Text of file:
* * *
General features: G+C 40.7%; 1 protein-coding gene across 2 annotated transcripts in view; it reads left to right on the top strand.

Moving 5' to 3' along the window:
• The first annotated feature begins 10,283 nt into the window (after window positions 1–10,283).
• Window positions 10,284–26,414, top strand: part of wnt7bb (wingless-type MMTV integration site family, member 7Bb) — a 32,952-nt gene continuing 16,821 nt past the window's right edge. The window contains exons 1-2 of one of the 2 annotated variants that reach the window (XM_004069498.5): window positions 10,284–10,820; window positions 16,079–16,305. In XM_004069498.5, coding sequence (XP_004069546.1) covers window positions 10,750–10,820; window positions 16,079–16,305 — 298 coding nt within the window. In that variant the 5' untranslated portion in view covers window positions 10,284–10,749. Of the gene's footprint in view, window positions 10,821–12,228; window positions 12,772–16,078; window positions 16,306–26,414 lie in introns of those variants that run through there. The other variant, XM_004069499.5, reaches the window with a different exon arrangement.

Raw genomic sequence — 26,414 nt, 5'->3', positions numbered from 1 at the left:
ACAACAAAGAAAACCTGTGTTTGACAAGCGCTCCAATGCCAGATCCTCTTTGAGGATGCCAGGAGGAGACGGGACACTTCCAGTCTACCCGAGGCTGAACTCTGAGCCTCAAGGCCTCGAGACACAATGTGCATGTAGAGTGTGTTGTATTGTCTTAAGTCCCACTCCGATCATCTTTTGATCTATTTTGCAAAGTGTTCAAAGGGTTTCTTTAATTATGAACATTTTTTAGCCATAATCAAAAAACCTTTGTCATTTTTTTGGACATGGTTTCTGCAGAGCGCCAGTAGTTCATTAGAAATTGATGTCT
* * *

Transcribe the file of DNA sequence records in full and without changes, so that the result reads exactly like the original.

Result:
General features: G+C 40.7%; 1 protein-coding gene across 2 annotated transcripts in view; it reads left to right on the top strand.

Moving 5' to 3' along the window:
• The first annotated feature begins 10,283 nt into the window (after window positions 1–10,283).
• Window positions 10,284–26,414, top strand: part of wnt7bb (wingless-type MMTV integration site family, member 7Bb) — a 32,952-nt gene continuing 16,821 nt past the window's right edge. The window contains exons 1-2 of one of the 2 annotated variants that reach the window (XM_004069498.5): window positions 10,284–10,820; window positions 16,079–16,305. In XM_004069498.5, coding sequence (XP_004069546.1) covers window positions 10,750–10,820; window positions 16,079–16,305 — 298 coding nt within the window. In that variant the 5' untranslated portion in view covers window positions 10,284–10,749. Of the gene's footprint in view, window positions 10,821–12,228; window positions 12,772–16,078; window positions 16,306–26,414 lie in introns of those variants that run through there. The other variant, XM_004069499.5, reaches the window with a different exon arrangement.

Raw genomic sequence — 26,414 nt, 5'->3', positions numbered from 1 at the left:
ACAACAAAGAAAACCTGTGTTTGACAAGCGCTCCAATGCCAGATCCTCTTTGAGGATGCCAGGAGGAGACGGGACACTTCCAGTCTACCCGAGGCTGAACTCTGAGCCTCAAGGCCTCGAGACACAATGTGCATGTAGAGTGTGTTGTATTGTCTTAAGTCCCACTCCGATCATCTTTTGATCTATTTTGCAAAGTGTTCAAAGGGTTTCTTTAATTATGAACATTTTTTAGCCATAATCAAAAAACCTTTGTCATTTTTTTGGACATGGTTTCTGCAGAGCGCCAGTAGTTCATTAGAAATTGATGTCT